Aviva Kempner’s “The Spy Behind Home Plate,” opening June 28 at Chez Artiste, is the first feature-length documentary to tell the real story of Morris “Moe” Berg, the enigmatic and brilliant Jewish baseball player turned spy.
Berg caught and fielded in the major leagues during baseball’s Golden Age in the 1920s and 1930s. But very few people know that Berg also worked for the Office of Strategic Services (OSS), spying in Europe and playing a prominent role in America’s efforts to undermine the German atomic bomb program during WW II.
“The Spy Behind Home Plate” reveals the life of this unknown Jewish hero through rare historical footage and photographs as well as revealing contemporary and past interviews with celebrities and other individuals from the worlds of sports, spycraft, and WW II history.
Among the contemporary interviewees are authors Robert Fitts, David Ignatius, and Thomas Powers, baseball executives Jerry Reinsdorf and Bud Selig, biographer Nicholas Davidoff, film professor Annette Insdorf, Los Angeles Angels manager Brad Ausmus, MLB historian John Thorn, OSS Society president Charles Pinck, playwright Michael Frayn, sports columnist Ira Berkow, sports commentator Larry Merchant and US. Senator Edward Markey.
The film follows Berg, who was the son of Jewish immigrants, from his roots growing up in Newark, NJ. An erudite scholar, he spoke a multitude of languages, earned degrees from Princeton University, Columbia Law School, and attended the Sorbonne.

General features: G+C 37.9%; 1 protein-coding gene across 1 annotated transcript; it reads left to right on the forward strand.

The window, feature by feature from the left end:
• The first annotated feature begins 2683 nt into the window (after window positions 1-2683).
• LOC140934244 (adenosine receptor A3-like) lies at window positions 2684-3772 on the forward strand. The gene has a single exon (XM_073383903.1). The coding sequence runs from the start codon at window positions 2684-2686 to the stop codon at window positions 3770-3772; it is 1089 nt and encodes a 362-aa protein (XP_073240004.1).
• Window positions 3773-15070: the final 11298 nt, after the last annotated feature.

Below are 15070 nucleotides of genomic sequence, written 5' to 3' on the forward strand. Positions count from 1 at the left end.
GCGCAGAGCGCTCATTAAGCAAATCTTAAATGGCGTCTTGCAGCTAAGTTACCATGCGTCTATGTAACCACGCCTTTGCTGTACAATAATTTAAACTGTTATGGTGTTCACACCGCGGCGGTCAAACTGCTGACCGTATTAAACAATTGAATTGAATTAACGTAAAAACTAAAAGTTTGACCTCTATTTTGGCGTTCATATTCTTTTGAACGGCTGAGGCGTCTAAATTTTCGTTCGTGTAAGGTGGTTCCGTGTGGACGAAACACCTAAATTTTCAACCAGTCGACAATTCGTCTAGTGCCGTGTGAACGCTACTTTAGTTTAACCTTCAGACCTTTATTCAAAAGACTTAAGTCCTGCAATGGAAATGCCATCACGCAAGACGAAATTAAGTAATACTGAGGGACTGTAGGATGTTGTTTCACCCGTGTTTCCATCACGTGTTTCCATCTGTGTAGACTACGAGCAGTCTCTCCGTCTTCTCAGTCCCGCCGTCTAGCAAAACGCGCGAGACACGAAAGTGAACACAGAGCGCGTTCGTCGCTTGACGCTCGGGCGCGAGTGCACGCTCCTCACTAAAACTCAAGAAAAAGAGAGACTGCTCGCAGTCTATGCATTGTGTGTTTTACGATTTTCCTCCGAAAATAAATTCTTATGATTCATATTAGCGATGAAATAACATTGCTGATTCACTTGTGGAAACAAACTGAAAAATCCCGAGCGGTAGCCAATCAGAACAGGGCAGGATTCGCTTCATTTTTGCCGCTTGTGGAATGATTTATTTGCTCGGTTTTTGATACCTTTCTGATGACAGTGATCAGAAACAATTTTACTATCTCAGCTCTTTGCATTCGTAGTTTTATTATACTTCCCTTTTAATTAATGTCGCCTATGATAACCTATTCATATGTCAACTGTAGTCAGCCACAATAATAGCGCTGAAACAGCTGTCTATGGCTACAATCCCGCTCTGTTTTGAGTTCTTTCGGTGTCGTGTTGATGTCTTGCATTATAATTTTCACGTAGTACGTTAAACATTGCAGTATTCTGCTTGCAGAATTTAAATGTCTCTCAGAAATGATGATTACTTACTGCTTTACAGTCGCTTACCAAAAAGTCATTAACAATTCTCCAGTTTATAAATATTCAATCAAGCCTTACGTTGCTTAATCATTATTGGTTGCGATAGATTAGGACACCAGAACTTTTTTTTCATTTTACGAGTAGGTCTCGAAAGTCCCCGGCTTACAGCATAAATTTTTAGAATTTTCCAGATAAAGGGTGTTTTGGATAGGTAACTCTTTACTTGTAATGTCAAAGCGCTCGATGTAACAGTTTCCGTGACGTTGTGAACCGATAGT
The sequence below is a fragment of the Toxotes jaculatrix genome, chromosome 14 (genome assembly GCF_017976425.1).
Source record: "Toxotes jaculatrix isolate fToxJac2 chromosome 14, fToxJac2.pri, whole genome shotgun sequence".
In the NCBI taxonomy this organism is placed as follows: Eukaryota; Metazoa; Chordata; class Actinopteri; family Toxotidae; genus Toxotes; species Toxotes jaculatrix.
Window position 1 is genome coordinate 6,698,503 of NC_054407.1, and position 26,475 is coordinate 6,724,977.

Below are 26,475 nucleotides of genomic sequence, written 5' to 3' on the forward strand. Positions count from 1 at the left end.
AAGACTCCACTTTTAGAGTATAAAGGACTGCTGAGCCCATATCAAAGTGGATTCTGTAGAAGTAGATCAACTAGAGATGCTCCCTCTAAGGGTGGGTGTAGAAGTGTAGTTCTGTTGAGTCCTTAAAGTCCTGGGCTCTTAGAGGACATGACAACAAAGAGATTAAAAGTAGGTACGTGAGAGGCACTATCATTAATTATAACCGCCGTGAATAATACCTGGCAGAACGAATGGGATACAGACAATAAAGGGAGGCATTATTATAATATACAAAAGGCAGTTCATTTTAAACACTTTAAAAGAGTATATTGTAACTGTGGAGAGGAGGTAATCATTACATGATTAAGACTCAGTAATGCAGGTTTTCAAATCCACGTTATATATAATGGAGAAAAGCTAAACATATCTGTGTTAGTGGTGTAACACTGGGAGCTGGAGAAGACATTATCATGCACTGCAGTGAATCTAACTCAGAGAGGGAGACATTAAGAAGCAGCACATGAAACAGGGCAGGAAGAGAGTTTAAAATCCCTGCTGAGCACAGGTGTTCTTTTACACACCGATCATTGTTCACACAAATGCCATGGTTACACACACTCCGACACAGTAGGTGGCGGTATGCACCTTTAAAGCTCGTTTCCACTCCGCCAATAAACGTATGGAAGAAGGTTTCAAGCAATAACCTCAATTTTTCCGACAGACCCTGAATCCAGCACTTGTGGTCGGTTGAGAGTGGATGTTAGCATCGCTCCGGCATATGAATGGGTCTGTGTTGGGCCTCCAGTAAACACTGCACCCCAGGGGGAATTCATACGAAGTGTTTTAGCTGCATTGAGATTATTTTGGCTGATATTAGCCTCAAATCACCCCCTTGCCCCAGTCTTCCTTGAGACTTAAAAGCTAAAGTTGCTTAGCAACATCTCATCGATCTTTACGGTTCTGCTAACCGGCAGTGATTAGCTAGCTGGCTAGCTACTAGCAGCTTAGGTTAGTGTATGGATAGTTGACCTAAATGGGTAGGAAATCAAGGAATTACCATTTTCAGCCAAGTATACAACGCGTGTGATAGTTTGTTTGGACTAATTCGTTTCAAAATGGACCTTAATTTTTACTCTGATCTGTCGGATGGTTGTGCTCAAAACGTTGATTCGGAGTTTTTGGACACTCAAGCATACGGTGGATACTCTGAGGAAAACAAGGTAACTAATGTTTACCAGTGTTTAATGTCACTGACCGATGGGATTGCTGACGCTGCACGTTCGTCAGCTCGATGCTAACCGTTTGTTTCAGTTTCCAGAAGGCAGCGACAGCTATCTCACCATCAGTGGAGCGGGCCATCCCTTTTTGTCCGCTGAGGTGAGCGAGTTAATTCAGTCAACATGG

As a major league catcher and fielder, he played on five different teams during baseball’s Golden Age — for the Brooklyn Robins (which became the Dodgers), the Chicago White Sox, the Cleveland Indians, the Washington Senators, and the Boston Red Sox. In 1934, Berg joined the All Americans Baseball Team for an all-star exhibition tour in Japan with Hall of Famers Babe Ruth, Jimmie Foxx, Lefty Gomez, Charlie Gehringer and Lou Gehrig. The film features footage from the Japan trip taken by the players themselves — Foxx, Gomez, and Berg.
Berg may have had only a .243 batting average during his 15-year major league career, but The Spy Behind Home Plate shows that it was the stats he collected for the OSS that made him a most valuable player to his country during WW II.
Berg was selected by the OSS for a mission to interview top Italian physicists to assess their knowledge of the German bomb program. He was also involved in missions to undermine the German bomb program.
In 1944, the OSS assigned him to attend a lecture by German physicist Werner Heisenberg in Zurich. For the Swiss trip, Berg was given a gun and a cyanide pill and was instructed to shoot Heisenberg if he was constructing a bomb for the Nazis.
He determined that Germany was not developing an atomic bomb after hearing Heisenberg give a lecture and speaking to him privately. His dangerous mission aided the advancement of the Manhattan Project.
“The Spy Behind Home Plate” was enriched by incorporating 18 interviews conducted from 1987 to 1991 by filmmakers Jerry Feldman and Neil Goldstein for “The Best Gloveman in the League,” which was never completed.
Their archival interviews include: Moe’s brother, Dr. Sam Berg; Berg’s fellow players center fielder Dom DiMaggio, and pitchers Elden Auker and Joseph Cascarella; fellow OSS members Horace Calvert, William Colby, and John Lansdale.
Two interviews with former OSS members, Earl Brodie and Edwin Putzell, conducted by ESPN for its SportsCentury-Moe Berg were also included.